Reasons for More WSMV in 2010:  Wheat streak mosaic virus was severe in 2010 because the late harvest made it difficult for producers to kill volunteers and weed hosts with herbicides a solid two weeks prior to planting winter wheat in 2009.  Early planted winter wheat emerged in September when warm weather caused higher mite activity.  Winter wheat planted at the end of September or later emerged in October, which was considerably colder than September and led to decreased mite activity and less spread of the virus.  The abundant snow cover during the winter had two adverse consequences.  It allowed the wheat curl mite and infected spring wheat to survive better and further spread the disease.  Producers in high risk areas did get some relief in May as cooler temperatures allowed the wheat to grow faster than mite populations. 

Sources:  Marcia McMullen, NDSU Extension Plant Pathologist; Dan Waldstein, NDSU Extension Area Specialist, North Central REC, Minot.

Udate July 8, 2010

The wheat streak mosaic virus cases in northwest Ward and western McHenry Counties were confirmed by the diagnostic lab.  Symptoms of this disease were also found in a wheat field in SE McHenry County.

Update May 30, 2010

Wheat Streak Mosaic Virus in Spring Wheat: Wheat streak mosaic virus (WSMV) symptoms were observed in spring wheat fields in the Kenmare (NW Ward County) and Sawyer (McHenry County) areas.  The fields in the Sawyer area had flag leaf infections and the Kenmare field was in the jointing stage.  Similar to Barley yellow dwarf virus, yield loss is approximately 5% with infections at the flag leaf stage and 20% at the jointing stage (Marcia McMullen, Extension Plant Pathology).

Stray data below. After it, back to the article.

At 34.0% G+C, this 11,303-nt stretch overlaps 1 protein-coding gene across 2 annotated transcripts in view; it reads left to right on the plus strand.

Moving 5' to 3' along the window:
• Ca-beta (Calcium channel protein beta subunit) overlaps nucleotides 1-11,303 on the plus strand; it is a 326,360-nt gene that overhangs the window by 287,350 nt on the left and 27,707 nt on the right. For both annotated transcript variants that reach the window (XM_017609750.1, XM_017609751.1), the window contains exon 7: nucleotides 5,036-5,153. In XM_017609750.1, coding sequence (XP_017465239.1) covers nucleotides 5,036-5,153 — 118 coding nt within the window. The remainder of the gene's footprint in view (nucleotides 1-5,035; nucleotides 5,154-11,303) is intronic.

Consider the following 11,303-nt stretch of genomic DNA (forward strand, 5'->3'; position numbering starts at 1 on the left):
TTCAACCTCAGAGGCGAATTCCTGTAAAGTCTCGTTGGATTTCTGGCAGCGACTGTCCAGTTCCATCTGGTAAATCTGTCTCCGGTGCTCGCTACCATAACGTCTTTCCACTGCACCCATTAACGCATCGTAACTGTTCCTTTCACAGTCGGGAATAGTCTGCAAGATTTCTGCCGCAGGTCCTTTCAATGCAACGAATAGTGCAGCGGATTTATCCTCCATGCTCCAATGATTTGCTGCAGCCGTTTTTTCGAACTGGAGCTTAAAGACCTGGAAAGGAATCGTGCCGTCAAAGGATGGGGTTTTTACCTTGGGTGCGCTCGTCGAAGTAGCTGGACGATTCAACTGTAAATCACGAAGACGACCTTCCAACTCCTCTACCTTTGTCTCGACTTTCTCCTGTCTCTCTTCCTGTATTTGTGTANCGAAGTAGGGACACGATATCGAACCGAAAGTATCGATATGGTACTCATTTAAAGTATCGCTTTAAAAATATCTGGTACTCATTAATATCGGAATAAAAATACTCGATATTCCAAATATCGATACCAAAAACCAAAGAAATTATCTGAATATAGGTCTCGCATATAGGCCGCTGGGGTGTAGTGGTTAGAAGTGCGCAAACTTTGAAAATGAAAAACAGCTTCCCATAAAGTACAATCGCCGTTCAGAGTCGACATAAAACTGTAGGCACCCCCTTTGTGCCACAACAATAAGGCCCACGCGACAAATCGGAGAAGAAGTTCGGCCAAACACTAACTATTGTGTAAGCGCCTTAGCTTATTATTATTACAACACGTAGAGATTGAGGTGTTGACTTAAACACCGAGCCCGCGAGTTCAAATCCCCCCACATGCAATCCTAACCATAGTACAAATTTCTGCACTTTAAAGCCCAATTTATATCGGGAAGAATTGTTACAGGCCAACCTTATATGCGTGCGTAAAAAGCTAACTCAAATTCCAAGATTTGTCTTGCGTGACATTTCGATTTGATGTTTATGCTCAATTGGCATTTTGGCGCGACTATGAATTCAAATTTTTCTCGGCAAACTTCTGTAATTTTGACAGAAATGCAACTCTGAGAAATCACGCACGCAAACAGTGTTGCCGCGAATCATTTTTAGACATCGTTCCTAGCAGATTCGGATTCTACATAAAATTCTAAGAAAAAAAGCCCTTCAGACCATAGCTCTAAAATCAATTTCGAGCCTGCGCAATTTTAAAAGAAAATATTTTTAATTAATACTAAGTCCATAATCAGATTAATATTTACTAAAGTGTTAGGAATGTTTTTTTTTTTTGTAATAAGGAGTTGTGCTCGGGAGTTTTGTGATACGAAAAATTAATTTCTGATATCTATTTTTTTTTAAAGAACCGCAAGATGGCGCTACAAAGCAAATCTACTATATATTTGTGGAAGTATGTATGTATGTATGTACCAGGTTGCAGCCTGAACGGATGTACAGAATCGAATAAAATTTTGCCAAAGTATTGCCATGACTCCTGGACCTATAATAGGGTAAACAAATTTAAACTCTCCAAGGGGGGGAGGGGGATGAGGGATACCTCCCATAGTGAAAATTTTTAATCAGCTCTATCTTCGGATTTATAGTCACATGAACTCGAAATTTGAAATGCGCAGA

The wheat curl mite that spreads this virus completes an entire life cycle in as little as 7 days when temperatures are in the 70’s.  The combination of the warm weather and a maturing winter wheat crop increases the likelihood of the virus being spread from field to field.  As green wheat tissue turns brown, the wheat curl mite moves out of protected areas of the wheat plant to volunteer wheat or adjacent wheat fields.  The wheat curl mite is primarily spread by wind.  Although mites can be spread by wind distances greater than one mile, the highest risk is to adjacent fields one-quarter to one-half mile from severely infected fields.  Insecticides registered on wheat are not an effective tool for wheat curl mite management.  Mites are in protected areas of the plant and reproduce rapidly so populations recover quickly from insecticides and miticides that are well below the 100% efficacy necessary for control.  The best management practice for reducing the spread of WSMV is to eliminate the volunteer wheat food source for the mites through herbicide use or tillage.  In addition, avoiding wheat on wheat rotations will reduce the spread of WSMV from one season to the next. 

Update May 06, 2010

Wheat streak mosaic virus has been confirmed in winter wheat fields in Bottineau, Renville, Rolette, and Ward counties. Our observations have led us to believe that winter wheat planted prior to Sept 25, 2009 is at the highest risk for infection. We have also found symptoms of this virus in spring wheat volunteers in the area.

Producers are potentially at a higher risk for infections in spring wheat and durum fields this growing season because of over wintering wheat volunteers. The key to successful management is control of volunteers with herbicides two weeks prior to planting.

For more information click the links below:

Wheat streak mosaic document in pdf format

KMOT News Story

or call the North Central Research Extension Center at (701) 857-7682.

Sources: